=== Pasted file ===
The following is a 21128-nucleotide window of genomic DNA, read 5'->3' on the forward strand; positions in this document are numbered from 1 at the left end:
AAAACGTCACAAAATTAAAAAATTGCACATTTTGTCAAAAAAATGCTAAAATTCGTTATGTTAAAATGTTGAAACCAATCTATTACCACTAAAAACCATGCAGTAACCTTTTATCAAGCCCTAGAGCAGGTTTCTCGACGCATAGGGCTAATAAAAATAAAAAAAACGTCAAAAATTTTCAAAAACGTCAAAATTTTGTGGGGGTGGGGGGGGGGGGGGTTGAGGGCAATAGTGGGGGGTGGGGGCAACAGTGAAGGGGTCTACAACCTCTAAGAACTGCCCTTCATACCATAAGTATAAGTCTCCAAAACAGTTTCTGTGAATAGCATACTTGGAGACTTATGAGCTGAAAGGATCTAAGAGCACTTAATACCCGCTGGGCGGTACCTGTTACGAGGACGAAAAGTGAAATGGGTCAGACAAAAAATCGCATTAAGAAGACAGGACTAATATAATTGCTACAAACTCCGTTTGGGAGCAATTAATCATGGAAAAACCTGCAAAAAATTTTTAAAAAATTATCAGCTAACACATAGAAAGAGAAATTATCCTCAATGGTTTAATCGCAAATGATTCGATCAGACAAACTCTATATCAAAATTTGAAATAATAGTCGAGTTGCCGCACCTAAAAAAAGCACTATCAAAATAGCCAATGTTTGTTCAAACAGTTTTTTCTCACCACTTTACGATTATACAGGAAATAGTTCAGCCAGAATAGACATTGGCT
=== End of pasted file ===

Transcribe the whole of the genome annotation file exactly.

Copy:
The following is a 21128-nucleotide window of genomic DNA, read 5'->3' on the forward strand; positions in this document are numbered from 1 at the left end:
AAAACGTCACAAAATTAAAAAATTGCACATTTTGTCAAAAAAATGCTAAAATTCGTTATGTTAAAATGTTGAAACCAATCTATTACCACTAAAAACCATGCAGTAACCTTTTATCAAGCCCTAGAGCAGGTTTCTCGACGCATAGGGCTAATAAAAATAAAAAAAACGTCAAAAATTTTCAAAAACGTCAAAATTTTGTGGGGGTGGGGGGGGGGGGGGTTGAGGGCAATAGTGGGGGGTGGGGGCAACAGTGAAGGGGTCTACAACCTCTAAGAACTGCCCTTCATACCATAAGTATAAGTCTCCAAAACAGTTTCTGTGAATAGCATACTTGGAGACTTATGAGCTGAAAGGATCTAAGAGCACTTAATACCCGCTGGGCGGTACCTGTTACGAGGACGAAAAGTGAAATGGGTCAGACAAAAAATCGCATTAAGAAGACAGGACTAATATAATTGCTACAAACTCCGTTTGGGAGCAATTAATCATGGAAAAACCTGCAAAAAATTTTTAAAAAATTATCAGCTAACACATAGAAAGAGAAATTATCCTCAATGGTTTAATCGCAAATGATTCGATCAGACAAACTCTATATCAAAATTTGAAATAATAGTCGAGTTGCCGCACCTAAAAAAAGCACTATCAAAATAGCCAATGTTTGTTCAAACAGTTTTTTCTCACCACTTTACGATTATACAGGAAATAGTTCAGCCAGAATAGACATTGGCT